In terms of FTE, we can see how the numbers are much less as these are not headcount calculations but, as pointed out in CMM (June 30), in “aggregate rather than unit record (i.e., a single record may relate to many staff members).” The Department of Education, Skills and Employment requires universities to use a formula to establish an “equivalence” between the work undertaken by a casual academic worker and a continuing full-time academic worker. The numbers are much smaller for differences: Deakin recalculated 2019 FTE fixed-term, and casual employees were -866 FTE; Melbourne -233 FTE and Monash -482 FTE.
The numbers in the Table demonstrate that the accuracy of official FTE casualisation statistics should be challenged. Part of the problem is that universities are silent about the number of people who lost work in 2020, the ongoing issue of recognising casuals, and the industry-wide casual wage scandal. On top of this, there have been changes to the Fair Work Act. Approximately 2,800 casual staff at Macquarie University were assessed for conversion to an ongoing role. Of those assessed, only 48 casual professional staff have received an offer and no academic casual.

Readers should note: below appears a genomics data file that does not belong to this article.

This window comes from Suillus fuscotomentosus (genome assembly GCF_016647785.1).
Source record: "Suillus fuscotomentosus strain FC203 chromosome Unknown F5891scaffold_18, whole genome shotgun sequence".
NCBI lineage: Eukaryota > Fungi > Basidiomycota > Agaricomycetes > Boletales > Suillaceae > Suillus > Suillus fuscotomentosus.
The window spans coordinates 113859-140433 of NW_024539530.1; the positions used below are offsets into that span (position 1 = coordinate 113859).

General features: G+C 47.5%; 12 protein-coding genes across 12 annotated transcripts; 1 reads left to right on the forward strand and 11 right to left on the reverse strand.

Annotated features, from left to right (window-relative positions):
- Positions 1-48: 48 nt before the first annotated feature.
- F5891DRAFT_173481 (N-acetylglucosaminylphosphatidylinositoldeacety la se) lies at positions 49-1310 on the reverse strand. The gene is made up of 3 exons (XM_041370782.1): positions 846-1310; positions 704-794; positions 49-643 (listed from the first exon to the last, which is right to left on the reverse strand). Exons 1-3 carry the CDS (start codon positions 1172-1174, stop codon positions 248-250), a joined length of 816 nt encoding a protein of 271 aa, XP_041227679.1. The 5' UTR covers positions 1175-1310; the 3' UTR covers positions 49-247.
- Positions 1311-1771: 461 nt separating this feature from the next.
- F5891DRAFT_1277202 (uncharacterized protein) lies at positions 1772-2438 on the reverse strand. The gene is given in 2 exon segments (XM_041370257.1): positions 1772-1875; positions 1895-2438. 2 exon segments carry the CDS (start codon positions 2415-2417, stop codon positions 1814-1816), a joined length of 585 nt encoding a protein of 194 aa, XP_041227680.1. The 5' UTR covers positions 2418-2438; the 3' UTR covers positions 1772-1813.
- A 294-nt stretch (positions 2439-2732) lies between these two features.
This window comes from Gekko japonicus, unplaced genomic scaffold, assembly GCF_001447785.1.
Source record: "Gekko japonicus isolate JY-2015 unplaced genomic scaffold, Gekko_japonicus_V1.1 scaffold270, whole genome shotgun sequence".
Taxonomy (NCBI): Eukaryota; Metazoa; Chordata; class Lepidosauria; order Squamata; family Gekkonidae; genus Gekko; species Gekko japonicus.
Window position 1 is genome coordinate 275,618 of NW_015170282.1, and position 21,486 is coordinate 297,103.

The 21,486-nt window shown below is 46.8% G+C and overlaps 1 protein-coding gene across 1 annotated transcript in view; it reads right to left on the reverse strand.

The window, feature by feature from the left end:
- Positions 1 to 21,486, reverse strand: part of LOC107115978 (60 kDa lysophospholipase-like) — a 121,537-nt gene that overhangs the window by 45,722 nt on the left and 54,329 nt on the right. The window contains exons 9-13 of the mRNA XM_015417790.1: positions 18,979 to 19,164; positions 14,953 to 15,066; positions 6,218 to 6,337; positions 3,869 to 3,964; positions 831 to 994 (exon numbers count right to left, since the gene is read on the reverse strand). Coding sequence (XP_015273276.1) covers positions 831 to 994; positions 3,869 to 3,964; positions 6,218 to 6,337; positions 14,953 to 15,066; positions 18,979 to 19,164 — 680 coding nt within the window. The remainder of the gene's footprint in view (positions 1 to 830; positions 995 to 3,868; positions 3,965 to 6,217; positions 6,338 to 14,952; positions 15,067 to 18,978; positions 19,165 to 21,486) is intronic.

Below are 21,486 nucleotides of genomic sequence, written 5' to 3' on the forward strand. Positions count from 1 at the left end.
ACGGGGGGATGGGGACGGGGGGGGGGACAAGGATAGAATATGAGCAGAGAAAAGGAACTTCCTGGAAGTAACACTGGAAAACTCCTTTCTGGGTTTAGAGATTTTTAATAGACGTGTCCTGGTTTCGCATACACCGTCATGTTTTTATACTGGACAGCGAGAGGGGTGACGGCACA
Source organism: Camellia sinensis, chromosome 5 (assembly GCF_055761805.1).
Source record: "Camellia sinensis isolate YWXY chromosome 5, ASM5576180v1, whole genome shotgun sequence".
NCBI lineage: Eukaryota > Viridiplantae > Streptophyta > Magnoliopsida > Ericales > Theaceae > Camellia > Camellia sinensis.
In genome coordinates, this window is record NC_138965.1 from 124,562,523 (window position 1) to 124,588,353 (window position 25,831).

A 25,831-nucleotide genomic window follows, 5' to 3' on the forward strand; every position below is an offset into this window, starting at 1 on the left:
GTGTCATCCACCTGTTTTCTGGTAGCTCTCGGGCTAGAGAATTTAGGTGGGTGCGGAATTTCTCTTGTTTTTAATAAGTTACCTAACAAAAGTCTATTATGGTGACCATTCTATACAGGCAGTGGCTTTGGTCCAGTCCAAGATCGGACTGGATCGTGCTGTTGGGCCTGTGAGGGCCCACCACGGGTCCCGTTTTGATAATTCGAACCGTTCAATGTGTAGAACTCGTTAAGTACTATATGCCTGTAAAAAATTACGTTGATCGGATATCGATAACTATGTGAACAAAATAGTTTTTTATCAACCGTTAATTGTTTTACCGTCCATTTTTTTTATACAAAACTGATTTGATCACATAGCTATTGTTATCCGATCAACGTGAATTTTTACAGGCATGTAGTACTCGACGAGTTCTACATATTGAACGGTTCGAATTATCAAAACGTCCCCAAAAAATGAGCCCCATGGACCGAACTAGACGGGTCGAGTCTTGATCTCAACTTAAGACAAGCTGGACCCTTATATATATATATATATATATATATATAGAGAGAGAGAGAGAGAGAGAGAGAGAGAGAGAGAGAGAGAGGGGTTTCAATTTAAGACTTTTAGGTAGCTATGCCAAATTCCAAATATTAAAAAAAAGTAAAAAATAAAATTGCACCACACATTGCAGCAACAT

Australia’s higher education system needs a drastic overhaul. Before COVID, there were deep flaws in Australia’s higher education system with excessive infrastructure developments and significant investment and shareholdings (net assets A$1 trillion, 2019). The pandemic has exposed the unsustainability of the sector, which was papering over the cracks caused by falling government investment offset with increasing dependence on international onshore student fees. These students primarily enrolled in business schools, where casuals’ academics were used for teaching to augment university-wide research, operations, and infrastructure funds.
Universities have now responded with significant cost reductions, mainly involving redundancies of casualised staff and making redundant full-time staff. Many of these announcements by vice-chancellors are made by internal email and or press release and accounting numbers for finance and reduced staffing produced by future revenue modelling. In other words, some public universities are using an accounting technique called Underlying operating result. As demonstrated above in our analysis of disclosure of university employee numbers, their processes lack transparency and reliability.